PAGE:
March 25, 2007
-- SAN DIEGO, CA (March 25, 2007) – Today, Nabil Dib, M.D., M.Sc., FACC, Director, Clinical Cardiovascular Cell Therapy, University of California, San Diego, Director of Cardiovascular Research of Catholic Health Care West’s Chandler Regional and Mercy Gilbert Hospitals, Phoenix, AZ summarized a catheter delivery, safety study with myoblasts that is the culmination of several years of previous study assessing the safety of using muscle precursor cells (myoblasts) to treat severe congestive heart failure, a condition in which areas of the heart are failing because of the presence of scarred, inelastic tissue. The cells were taken from the legs of patients with congestive heart failure, cultured using a proprietary technique, and then transplanted into the scar tissue.
Dr. Dib’s presentation, “First United States Randomized Controlled Trial Utilizing 3-Dimensional Guided, Catheter-based Delivery of Autologous Skeletal Myoblasts for Ischemic Cardiomyopathy:
Feasibility, Safety, and Improvement in Cardiac Performance”
took place at 11:15AM CST in the Ernest N. Morial Convention Center, New Orleans, LA as part of the American College of Cardiology’s Innovation in Intervention:
i2Summit “Innovation in Intervention”:
i2 Summit is an annual meeting for practicing cardiovascular interventionalists sponsored by the American College of Cardiology in partnership with the Society for Cardiovascular Angiography and Interventions. He reported that the administration of myoblasts by a minimally invasive, 3-D guided, injection catheter is safe and feasible, that the viability of the tissue resulting from these cellular transplants can be detected by NOGA electromechanical recording, that patients receiving cells experienced improvements in heart failure symptoms, and showed beneficial ventricular remodeling. The work advances the growing body of clinical data documenting the benefits of myoblast transplantation in heart failure patients and in removing concerns raised by early studies that myoblasts could increase potential for heart arrhythmias. Dr. Dib’s presentation clearly showed that the patient’s receiving myoblasts were at no greater risk for arrhythmia than were the corresponding control patients that did not receive cells.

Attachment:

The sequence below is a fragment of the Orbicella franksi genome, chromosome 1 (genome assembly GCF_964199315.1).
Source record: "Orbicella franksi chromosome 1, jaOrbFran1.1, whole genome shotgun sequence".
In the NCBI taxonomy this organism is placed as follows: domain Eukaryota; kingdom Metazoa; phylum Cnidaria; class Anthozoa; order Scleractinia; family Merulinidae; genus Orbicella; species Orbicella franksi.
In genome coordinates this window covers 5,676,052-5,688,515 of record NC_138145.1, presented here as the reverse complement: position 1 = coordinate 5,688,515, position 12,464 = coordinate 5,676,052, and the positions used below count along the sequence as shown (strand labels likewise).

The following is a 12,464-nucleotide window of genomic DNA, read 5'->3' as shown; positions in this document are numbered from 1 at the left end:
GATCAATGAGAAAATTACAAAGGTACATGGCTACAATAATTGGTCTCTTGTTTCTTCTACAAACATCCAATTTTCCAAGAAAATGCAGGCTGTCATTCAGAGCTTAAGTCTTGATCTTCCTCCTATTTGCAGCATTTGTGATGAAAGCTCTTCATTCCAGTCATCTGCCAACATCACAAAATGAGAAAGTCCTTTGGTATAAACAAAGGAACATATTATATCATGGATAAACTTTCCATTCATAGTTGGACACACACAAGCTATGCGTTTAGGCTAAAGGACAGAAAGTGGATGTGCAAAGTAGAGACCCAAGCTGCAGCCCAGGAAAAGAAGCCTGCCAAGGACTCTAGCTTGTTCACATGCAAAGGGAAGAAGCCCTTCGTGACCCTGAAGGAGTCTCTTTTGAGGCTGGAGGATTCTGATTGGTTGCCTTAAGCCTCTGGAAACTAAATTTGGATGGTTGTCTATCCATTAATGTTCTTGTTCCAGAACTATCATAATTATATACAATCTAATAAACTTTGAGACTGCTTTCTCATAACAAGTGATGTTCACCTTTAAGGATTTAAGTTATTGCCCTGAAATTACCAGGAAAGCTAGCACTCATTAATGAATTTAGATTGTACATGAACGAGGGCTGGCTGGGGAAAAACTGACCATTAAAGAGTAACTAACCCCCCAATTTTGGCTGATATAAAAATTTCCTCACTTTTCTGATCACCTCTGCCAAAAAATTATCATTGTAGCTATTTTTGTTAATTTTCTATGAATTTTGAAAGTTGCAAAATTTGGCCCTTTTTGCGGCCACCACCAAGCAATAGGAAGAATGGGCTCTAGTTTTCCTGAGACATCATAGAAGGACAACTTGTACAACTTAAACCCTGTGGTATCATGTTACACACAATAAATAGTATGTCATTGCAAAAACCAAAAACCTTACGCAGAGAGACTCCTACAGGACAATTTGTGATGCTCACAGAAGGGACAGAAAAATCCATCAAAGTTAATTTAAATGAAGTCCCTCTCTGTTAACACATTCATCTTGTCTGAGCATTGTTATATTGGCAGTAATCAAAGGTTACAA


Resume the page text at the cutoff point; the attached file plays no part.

The work presented represents the culmination of many years of pre-clinical research to perfect the delivery technique such that repeatable survival of cells in scar tissue within the heart can be obtained. Previous work from Dr. Dib and others had shown that injection of myoblasts into the heart muscle during open heart surgery was safe, feasible, and produced benefit in patients: this was measured not only by improvement in symptoms, but also by MRI measurements of heart dimensions, by PET scan measurement of new living tissue, and by measures of wall motion showing renewed contraction. However, these previous studies all had the limitation that the myoblasts had to be delivered during open heart surgery. Now, for the first time, 3-D guided catheter delivery of myoblasts has shown similar results. This now opens up a whole new realm of possibilities for the treatment of heart disease with myoblasts. It may be in the not too distant future that patients suffering from fatigue and shortness of breath due to heart failure will be able to undergo a myoblast injection one day, go home the next, and in the ensuing months begin to resume a more normal life, freer from previous limitations.